2040 New World Order Countdown

Navigation Satellite Independence

Beidou Navigation Satellite System Completion Celebration at Beijing on July 31, 2020, led by People Republic of China Chairman Xi JinPing.

Who can access BDS?

While BDS, the same as other navigation systems, is primarily designed for aircrafts, submarines, missiles, as well as commercial services, China is offering BDS services basically as an open system, free of charge, to the world. Technically most Android phones in the world today with a relative new chip can support BDS already (All Apple phones have been built to support only US-GPS standards so that would be an entirely different consideration). So we can expect that the migration from GPS to DBS to be relatively straightforward, driven primarily by market demand for what it offers.

Path to a Separate BDS System

In 1996, during the Third Taiwan Strait Crisis, China fired three missiles to locations on the Taiwan Strait as a warning signal against Taiwan’s moves for independence and full internationally recognized statehood. While the first missile hit about 18.5 kilometers from Taiwan’s Keelung military base as a warning, China lost track of the other two missiles. China asserts that the United States had cut off the GPS signal to the Pacific, on which China was dependent at that time for missile tracking. Consequently, the People’s Liberation Army (PLA) woke up to the strategic vulnerability of having such critical military space infrastructure in the hands of a foreign power. A PLA colonel remembered that incident: “It was a great shame for the PLA … an unforgettable humiliation. That’s how we made up our mind to develop our own global [satellite] navigation and positioning system, no matter how huge the cost…BeiDou is a must for us. We learned it the hard way.”

Economic and Military Implications of BDS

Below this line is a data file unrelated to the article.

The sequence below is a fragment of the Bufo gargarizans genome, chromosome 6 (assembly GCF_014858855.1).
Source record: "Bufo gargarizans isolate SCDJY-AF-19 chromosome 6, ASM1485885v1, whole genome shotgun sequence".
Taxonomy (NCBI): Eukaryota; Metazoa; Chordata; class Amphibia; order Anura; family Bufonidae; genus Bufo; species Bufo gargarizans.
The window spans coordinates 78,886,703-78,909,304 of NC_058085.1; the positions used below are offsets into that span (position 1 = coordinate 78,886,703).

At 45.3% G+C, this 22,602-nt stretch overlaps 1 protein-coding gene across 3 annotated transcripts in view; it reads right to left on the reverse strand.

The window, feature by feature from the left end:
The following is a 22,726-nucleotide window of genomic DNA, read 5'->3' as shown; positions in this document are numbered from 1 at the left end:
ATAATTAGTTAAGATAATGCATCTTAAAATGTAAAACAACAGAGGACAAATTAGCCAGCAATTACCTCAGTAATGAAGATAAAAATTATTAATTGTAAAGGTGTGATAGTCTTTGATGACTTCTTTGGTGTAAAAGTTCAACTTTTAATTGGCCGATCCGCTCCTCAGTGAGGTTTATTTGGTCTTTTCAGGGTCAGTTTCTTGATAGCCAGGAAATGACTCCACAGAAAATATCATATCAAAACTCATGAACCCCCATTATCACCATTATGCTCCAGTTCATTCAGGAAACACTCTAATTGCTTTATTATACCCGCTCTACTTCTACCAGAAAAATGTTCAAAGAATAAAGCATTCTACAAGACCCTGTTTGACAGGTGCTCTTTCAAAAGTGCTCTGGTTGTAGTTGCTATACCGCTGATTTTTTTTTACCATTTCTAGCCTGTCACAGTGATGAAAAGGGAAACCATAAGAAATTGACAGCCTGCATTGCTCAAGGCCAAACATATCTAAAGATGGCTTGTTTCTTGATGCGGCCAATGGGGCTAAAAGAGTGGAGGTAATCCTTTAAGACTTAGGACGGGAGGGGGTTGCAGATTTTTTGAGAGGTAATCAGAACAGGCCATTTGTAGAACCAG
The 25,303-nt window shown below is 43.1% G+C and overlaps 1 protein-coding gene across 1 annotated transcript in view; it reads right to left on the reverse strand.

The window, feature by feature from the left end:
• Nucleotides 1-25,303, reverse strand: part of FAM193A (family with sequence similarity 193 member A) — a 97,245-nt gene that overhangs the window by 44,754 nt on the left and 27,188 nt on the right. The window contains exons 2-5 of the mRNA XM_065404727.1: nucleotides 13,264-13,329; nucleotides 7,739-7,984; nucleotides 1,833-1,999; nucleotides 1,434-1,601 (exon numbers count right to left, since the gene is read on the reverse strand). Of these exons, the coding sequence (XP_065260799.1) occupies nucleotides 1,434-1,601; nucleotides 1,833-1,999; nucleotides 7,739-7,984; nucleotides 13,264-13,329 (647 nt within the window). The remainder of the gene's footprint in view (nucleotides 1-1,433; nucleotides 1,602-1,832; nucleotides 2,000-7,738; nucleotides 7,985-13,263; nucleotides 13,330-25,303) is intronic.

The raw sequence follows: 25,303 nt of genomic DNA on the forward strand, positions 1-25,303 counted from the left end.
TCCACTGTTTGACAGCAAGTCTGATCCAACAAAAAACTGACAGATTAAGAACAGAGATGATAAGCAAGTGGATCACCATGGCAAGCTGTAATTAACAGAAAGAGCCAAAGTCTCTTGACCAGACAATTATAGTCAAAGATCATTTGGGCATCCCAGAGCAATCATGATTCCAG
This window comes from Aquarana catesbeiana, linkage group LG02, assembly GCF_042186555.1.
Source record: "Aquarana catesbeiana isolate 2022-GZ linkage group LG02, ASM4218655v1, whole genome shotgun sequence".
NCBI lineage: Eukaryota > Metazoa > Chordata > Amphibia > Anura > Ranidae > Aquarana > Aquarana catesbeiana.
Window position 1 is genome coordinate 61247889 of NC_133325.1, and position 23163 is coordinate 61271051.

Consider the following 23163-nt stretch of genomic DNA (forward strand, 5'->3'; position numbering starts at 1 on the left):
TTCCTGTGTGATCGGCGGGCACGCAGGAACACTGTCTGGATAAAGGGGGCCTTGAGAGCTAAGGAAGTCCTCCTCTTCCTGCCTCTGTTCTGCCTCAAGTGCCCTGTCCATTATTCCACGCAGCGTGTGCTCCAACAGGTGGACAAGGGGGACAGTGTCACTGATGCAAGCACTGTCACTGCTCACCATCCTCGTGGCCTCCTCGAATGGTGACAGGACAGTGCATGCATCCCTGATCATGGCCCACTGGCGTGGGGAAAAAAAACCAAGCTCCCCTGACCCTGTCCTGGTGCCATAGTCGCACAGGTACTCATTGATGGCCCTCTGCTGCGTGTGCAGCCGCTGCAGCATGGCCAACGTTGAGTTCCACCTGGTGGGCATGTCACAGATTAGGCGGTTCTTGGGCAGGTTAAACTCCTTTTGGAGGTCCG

There are several economic implications of the completion of an independent BeiDou navigation system. First, China promises that the BDS will build a world of intelligent manufacturing and innovation based on a self-sustaining system not dependent on the West. Most importantly, from a geopolitical perspective, BeiDou offers an alternative to GPS, enabling China to further consolidate its hold on global infrastructure and rulemaking to challenge the centrality of the United States to form partnerships and alliances and to control the standards for information technology, mobile devices, 5G, self-driving cars and drones, and the broader internet of things. Second, the BDS promises to be “100 times more accurate” as a navigation system to those who sign up for it, a major advantage for those companies dependent on GPS for competitive profit advantage. Third, it aims to provide an overall better internet and technology experience, especially for countries in Asia, Africa, and Latin America.

Undersea Fibre-optic Cables

Since September 2016, China Telecom has replaced satellite stations on Fiery Cross Reef, Subi Reef and Mischief Reef in the Spratly Islands with 4G fibre-optic cable stations. Fibre-optic cables are much faster and much more stable than satellite systems. Installation began just two months after an arbitral tribunal in the Hague unanimously found against Chinese territorial claims in the South China Sea. The stations significantly strengthen China’s command and control capabilities in the South China Sea. Over the longer term, China’s cable strategy holds serious security implications for the U.S., Taiwan and the Asia–Pacific community.

Undersea fibre-optic cable is the backbone of data transmission and intercontinental communications.
138 countries have signed up for the BRI (Belt, Road & Initiative) project.



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